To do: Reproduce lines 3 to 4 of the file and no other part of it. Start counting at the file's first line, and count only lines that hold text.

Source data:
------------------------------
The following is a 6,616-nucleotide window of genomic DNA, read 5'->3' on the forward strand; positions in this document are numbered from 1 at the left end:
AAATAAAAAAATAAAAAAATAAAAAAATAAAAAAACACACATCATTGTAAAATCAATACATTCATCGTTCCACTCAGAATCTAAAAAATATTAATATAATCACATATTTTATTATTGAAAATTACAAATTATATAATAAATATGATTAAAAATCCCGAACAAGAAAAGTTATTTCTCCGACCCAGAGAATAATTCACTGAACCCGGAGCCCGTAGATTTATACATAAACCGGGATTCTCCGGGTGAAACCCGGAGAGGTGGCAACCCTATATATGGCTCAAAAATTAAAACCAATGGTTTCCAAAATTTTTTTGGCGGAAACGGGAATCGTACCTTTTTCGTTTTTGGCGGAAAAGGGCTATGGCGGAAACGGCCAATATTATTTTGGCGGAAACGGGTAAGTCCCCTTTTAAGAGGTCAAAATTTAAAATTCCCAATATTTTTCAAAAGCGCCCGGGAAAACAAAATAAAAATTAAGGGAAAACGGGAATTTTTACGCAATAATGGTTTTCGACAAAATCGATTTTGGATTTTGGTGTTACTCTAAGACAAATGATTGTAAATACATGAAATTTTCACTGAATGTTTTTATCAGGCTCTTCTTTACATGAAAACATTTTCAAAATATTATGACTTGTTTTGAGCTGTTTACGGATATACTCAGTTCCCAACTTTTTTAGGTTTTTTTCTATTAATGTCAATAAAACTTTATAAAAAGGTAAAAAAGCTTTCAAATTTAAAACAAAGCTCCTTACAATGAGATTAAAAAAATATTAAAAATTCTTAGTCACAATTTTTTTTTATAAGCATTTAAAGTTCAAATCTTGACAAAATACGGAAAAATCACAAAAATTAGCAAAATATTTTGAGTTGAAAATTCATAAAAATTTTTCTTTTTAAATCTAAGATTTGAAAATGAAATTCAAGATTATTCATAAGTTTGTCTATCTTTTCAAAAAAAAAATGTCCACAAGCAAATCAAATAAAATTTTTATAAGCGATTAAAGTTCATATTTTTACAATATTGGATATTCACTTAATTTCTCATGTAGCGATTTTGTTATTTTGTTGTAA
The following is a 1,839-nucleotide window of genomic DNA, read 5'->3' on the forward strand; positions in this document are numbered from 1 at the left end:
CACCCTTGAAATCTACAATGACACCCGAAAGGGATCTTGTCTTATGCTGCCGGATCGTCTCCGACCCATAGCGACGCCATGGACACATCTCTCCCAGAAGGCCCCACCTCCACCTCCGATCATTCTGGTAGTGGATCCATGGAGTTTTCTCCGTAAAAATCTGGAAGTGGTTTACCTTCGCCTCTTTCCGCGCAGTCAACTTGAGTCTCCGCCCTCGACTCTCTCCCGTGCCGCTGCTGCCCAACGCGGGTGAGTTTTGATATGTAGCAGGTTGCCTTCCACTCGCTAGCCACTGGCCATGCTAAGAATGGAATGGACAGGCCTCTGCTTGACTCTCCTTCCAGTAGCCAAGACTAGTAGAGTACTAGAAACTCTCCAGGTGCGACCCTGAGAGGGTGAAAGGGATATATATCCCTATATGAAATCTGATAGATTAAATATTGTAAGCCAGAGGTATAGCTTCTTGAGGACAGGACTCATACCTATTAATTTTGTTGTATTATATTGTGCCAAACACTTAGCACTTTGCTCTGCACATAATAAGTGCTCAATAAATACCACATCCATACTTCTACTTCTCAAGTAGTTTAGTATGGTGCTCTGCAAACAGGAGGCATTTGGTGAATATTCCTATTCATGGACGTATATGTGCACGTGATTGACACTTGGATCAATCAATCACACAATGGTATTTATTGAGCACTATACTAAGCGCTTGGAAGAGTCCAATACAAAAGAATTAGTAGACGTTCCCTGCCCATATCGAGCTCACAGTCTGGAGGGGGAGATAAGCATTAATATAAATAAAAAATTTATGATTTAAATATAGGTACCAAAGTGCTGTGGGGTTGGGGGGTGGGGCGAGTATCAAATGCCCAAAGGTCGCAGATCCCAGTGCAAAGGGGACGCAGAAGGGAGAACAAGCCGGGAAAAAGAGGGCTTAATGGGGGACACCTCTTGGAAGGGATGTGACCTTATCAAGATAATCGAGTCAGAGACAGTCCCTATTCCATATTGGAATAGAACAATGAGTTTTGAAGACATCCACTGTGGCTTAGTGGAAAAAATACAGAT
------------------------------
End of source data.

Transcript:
The following is a 1,839-nucleotide window of genomic DNA, read 5'->3' on the forward strand; positions in this document are numbered from 1 at the left end:
CACCCTTGAAATCTACAATGACACCCGAAAGGGATCTTGTCTTATGCTGCCGGATCGTCTCCGACCCATAGCGACGCCATGGACACATCTCTCCCAGAAGGCCCCACCTCCACCTCCGATCATTCTGGTAGTGGATCCATGGAGTTTTCTCCGTAAAAATCTGGAAGTGGTTTACCTTCGCCTCTTTCCGCGCAGTCAACTTGAGTCTCCGCCCTCGACTCTCTCCCGTGCCGCTGCTGCCCAACGCGGGTGAGTTTTGATATGTAGCAGGTTGCCTTCCACTCGCTAGCCACTGGCCATGCTAAGAATGGAATGGACAGGCCTCTGCTTGACTCTCCTTCCAGTAGCCAAGACTAGTAGAGTACTAGAAACTCTCCAGGTGCGACCCTGAGAGGGTGAAAGGGATATATATCCCTATATGAAATCTGATAGATTAAATATTGTAAGCCAGAGGTATAGCTTCTTGAGGACAGGACTCATACCTATTAATTTTGTTGTATTATATTGTGCCAAACACTTAGCACTTTGCTCTGCACATAATAAGTGCTCAATAAATACCACATCCATACTTCTACTTCTCAAGTAGTTTAGTATGGTGCTCTGCAAACAGGAGGCATTTGGTGAATATTCCTATTCATGGACGTATATGTGCACGTGATTGACACTTGGATCAATCAATCACACAATGGTATTTATTGAGCACTATACTAAGCGCTTGGAAGAGTCCAATACAAAAGAATTAGTAGACGTTCCCTGCCCATATCGAGCTCACAGTCTGGAGGGGGAGATAAGCATTAATATAAATAAAAAATTTATGATTTAAATATAGGTACCAAAGTGCTGTGGGGTTGGGGGGTGGGGCGAGTATCAAATGCCCAAAGGTCGCAGATCCCAGTGCAAAGGGGACGCAGAAGGGAGAACAAGCCGGGAAAAAGAGGGCTTAATGGGGGACACCTCTTGGAAGGGATGTGACCTTATCAAGATAATCGAGTCAGAGACAGTCCCTATTCCATATTGGAATAGAACAATGAGTTTTGAAGACATCCACTGTGGCTTAGTGGAAAAAATACAGAT